The Bouman-Stickney Farmstead is named for its former owners. Dutch homesteader, Thomas Bouman, originally purchased the property sometime before 1740. The house was built in 1741 and stayed in the Bouman family until about 1855.
In 1935, Broadway playwright and producer Howard Lindsay purchased the house and surrounding property as a gift for his wife, Broadway and movie actress Dorothy Stickney. Ms. Stickney and Mr. Lindsay used the house as a weekend and vacation retreat until Mr. Lindsay’s death in 1968.
The house is a magnificent stone bank house with Dutch and German architectural influences. The stone for the facade, as well as the timbers for the frame were harvested from nearby Cushetunk Mountain.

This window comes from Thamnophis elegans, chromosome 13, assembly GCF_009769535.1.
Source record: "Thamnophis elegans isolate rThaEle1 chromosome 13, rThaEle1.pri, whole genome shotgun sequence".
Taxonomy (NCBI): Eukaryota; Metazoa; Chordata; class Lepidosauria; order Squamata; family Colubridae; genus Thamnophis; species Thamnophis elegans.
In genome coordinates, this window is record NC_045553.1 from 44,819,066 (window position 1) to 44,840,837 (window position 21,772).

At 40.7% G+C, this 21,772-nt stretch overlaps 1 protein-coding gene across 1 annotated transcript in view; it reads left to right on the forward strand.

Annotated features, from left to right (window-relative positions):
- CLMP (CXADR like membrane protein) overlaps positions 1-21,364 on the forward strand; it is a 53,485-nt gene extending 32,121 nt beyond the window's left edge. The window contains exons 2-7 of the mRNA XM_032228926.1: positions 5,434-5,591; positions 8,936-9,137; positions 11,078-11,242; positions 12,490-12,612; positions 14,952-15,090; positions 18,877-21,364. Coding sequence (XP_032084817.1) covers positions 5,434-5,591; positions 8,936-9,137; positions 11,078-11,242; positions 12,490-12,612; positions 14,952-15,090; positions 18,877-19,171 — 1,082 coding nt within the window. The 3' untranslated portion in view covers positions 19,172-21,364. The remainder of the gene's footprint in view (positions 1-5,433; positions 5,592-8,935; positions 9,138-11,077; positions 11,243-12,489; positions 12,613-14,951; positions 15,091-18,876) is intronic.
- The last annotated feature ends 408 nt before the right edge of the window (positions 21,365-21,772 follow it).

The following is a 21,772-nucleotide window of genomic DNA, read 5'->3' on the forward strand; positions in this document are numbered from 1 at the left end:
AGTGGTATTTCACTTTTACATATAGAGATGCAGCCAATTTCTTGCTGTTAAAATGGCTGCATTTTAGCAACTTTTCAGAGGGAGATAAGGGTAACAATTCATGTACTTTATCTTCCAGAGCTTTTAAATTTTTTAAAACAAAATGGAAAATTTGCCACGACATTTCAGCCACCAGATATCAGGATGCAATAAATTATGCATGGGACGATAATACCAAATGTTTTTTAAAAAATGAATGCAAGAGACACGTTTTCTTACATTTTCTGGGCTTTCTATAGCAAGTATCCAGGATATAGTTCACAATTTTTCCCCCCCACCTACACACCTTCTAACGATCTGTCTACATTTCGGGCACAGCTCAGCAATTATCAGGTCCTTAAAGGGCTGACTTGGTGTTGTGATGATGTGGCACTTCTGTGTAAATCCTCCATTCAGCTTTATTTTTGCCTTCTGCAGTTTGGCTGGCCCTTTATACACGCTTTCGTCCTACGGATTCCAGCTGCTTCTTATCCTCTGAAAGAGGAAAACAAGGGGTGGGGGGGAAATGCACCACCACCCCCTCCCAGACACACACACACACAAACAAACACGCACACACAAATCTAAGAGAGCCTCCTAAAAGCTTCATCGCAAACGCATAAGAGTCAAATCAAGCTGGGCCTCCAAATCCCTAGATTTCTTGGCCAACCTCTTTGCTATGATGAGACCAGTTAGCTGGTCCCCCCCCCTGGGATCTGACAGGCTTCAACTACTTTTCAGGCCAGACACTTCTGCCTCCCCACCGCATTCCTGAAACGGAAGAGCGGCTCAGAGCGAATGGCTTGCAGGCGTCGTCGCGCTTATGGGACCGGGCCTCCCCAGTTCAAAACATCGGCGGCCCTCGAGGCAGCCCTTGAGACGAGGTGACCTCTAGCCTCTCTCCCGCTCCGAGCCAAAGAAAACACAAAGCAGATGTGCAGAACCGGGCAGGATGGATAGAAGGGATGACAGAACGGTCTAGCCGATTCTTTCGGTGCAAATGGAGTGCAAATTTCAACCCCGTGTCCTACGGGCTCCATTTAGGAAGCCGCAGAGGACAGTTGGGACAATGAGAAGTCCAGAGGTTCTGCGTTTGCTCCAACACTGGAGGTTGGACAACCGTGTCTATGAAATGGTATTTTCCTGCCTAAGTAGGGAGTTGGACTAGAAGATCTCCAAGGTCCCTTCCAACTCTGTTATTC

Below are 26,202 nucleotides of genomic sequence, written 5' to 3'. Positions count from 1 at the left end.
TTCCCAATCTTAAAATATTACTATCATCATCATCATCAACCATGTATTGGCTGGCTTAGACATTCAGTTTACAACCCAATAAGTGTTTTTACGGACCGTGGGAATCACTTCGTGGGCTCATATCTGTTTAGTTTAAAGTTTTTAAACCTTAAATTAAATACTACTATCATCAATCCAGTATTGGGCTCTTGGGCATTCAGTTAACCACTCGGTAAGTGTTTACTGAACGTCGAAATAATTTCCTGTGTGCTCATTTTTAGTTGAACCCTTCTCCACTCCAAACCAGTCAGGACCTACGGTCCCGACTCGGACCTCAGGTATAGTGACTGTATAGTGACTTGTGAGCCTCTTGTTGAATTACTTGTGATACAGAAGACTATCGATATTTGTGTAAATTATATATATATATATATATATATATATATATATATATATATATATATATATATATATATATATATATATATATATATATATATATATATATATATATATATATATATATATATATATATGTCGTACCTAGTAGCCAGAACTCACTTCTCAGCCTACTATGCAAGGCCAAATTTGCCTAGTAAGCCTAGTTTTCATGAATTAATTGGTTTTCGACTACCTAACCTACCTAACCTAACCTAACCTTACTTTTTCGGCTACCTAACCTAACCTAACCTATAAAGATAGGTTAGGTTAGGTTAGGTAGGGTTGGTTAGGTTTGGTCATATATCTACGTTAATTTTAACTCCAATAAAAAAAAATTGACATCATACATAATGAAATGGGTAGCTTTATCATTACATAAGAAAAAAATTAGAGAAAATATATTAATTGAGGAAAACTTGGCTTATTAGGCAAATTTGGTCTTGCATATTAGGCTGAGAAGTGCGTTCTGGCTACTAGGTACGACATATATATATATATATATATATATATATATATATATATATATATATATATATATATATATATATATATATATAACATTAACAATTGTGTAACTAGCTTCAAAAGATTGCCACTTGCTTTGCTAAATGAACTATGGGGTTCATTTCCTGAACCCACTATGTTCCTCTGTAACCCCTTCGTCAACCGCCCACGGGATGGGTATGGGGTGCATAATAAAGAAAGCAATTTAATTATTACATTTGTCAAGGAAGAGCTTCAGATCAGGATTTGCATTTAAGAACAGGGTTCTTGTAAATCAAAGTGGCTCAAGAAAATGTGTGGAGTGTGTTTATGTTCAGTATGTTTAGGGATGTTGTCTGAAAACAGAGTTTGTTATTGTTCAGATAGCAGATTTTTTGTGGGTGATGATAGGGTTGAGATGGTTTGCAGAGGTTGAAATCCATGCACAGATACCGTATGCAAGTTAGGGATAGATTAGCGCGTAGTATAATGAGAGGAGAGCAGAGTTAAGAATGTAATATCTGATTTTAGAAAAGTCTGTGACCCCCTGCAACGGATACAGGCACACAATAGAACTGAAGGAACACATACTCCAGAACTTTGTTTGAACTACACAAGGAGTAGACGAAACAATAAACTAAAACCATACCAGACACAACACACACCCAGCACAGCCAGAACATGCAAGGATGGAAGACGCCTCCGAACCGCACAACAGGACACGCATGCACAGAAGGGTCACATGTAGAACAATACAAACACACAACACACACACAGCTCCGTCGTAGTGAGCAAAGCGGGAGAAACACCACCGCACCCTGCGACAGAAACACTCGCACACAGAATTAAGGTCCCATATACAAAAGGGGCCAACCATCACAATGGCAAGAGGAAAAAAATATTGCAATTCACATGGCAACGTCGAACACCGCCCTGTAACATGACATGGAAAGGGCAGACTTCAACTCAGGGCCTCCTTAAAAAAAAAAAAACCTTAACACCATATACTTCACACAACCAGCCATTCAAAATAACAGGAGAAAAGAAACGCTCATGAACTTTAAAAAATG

Located on the Farmstead is an example of a relatively rare farming structure – a New World Dutch Barn. The original Wade-Wycoff barn sat on the Wade Farm property and was moved to the Bouman-Stickney property in 2000.